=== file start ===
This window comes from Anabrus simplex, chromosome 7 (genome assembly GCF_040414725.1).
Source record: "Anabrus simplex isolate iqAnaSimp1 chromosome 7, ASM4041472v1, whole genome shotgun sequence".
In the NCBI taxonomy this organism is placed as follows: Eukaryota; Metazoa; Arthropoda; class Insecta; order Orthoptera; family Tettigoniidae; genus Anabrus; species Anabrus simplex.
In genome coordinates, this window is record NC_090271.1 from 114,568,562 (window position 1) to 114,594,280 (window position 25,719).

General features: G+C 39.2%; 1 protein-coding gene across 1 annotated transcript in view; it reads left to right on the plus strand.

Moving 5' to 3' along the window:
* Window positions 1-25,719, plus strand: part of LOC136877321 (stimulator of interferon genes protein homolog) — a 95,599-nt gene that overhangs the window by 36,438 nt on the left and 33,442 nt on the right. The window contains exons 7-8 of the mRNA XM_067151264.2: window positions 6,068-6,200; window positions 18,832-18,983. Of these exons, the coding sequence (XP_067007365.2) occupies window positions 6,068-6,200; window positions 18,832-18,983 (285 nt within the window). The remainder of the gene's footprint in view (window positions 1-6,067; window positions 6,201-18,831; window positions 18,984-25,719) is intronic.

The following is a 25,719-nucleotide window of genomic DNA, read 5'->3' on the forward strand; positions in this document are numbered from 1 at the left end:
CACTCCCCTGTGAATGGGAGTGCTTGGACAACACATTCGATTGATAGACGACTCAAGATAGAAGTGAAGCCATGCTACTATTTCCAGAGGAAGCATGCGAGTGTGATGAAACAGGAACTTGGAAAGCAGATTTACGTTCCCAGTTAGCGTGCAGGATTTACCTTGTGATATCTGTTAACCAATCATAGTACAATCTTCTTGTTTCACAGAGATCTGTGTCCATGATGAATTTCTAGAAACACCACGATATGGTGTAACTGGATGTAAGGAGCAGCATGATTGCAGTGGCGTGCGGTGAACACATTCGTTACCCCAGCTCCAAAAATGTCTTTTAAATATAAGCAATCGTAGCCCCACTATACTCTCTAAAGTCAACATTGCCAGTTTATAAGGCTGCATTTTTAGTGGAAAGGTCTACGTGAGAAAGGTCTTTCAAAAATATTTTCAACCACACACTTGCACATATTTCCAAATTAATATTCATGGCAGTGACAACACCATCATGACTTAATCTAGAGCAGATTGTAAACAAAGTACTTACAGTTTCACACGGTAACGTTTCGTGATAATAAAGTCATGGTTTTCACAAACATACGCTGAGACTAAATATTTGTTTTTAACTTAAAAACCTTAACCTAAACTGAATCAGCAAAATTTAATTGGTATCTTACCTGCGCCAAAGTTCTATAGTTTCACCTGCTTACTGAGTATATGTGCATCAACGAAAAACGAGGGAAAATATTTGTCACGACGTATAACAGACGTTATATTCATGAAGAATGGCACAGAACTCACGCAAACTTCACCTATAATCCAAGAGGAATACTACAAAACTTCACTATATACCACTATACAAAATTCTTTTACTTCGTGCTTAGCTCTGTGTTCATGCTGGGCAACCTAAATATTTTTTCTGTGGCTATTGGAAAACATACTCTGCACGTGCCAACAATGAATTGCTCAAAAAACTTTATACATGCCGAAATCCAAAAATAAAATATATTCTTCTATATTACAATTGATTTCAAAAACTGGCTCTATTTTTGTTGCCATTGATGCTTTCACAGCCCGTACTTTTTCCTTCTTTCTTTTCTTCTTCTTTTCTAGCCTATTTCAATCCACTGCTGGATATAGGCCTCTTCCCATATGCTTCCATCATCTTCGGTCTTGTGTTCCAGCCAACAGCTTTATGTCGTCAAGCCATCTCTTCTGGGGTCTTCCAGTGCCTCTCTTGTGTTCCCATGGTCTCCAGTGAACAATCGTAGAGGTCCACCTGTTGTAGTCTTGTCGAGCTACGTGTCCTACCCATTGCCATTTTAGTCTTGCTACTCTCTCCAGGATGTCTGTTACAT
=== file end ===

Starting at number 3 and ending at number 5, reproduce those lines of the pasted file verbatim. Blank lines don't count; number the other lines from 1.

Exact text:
In the NCBI taxonomy this organism is placed as follows: Eukaryota; Metazoa; Arthropoda; class Insecta; order Orthoptera; family Tettigoniidae; genus Anabrus; species Anabrus simplex.
In genome coordinates, this window is record NC_090271.1 from 114,568,562 (window position 1) to 114,594,280 (window position 25,719).

General features: G+C 39.2%; 1 protein-coding gene across 1 annotated transcript in view; it reads left to right on the plus strand.